that never had a chance
to run out of ink.
I think about the rock
not pretty or special enough
to be collected and
the way the world ends
when you die.
I think of the promises
I made to myself and
the silence that came
when I broke them.

On days like this,
on days like this,
on days like this,
I don’t know if I can
make another day
like this.

Transparent

Katrina Kaye

I am nothing,
if not transparent;

skin a shallow
cloak
clearly
spotted with
intentions
colored and
shaded by layers
of cells
unfurling.

I am missing teeth,
the stubbornness
of religion; I am mourning
more than I thought I would.

I am combat.
I am ridiculous.
I am nothing
but a smile
and a lazy morning.

I am coated in silent patience
and an empty womb; I am settled
in the sunlight of afterthought;
a million miles removed.

I am nothing
if not easy to
see through.

I am ghost,

transparent,

nothing.

Disintegration

Katrina Kaye

I am no longer
tied to
the tangible.
I spread
wings. I fly.
Dripping
flesh from bone,
leaving cells
skipping
into the wind.
I wasn’t built
to be statue.
You knew it
the first time
you grabbed
my hand and
it dissipated
like sand.

 

Sunrise

gina marselle

“The moment is constant. The moment seizes us.”

from the final scene in the film, Boyhood

moonrise at the end of the day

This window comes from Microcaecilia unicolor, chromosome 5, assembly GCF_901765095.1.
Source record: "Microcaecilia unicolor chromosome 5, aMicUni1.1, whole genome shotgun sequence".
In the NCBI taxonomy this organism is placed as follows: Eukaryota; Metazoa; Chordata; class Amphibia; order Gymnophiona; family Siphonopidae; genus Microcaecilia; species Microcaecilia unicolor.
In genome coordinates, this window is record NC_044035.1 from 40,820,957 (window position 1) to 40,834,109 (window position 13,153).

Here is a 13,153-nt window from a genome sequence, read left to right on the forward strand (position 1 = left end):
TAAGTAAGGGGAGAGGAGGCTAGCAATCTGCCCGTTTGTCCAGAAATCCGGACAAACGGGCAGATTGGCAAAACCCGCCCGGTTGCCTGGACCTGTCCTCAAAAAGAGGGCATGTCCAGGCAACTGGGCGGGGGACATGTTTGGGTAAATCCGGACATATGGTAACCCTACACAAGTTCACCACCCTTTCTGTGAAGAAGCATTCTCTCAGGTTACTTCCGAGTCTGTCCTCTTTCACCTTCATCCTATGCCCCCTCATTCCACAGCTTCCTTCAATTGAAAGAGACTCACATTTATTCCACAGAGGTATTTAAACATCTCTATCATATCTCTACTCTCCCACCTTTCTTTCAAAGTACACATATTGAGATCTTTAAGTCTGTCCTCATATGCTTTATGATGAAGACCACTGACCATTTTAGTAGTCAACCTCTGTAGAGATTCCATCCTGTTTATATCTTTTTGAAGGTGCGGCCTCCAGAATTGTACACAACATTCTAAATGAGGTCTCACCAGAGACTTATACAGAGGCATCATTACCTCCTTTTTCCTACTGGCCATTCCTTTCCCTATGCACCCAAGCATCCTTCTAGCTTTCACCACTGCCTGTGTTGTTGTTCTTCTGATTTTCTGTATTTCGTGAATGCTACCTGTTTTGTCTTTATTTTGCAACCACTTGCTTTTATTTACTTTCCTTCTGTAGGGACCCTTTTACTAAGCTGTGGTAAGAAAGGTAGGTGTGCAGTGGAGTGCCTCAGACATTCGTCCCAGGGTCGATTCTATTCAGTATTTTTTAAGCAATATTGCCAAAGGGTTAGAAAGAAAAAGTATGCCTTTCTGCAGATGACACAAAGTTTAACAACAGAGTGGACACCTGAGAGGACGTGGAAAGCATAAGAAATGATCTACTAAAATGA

it’s such a miracle to see the bright

sphere through

naked tree branches

just this mornin’

sunrise swimming through

creamy clouds

we all witness this wonder

but how many actually marvel

knowing it is this moments

reminder of life

your breath

should not he taken for granted

carpe diem, better—

carpe omnia

or better, less cliché—

allow the moment to seize you.

I have learned

Katrina Kaye

We spent the first part
of Sunday digging a splinter
out of his foot on the back stoop.
A cloudy, windy morning. A painful,
yet bearable procedure.

The splinter callused over 
so we broke the skin to dig.
I began the excavation,
but after so many flinches
and moans, I let him do it
himself.

I have learned it is easier
to inflict pain on yourself
than to let someone you love
do it to you.

The splinter was a stubborn
thing and by the time it was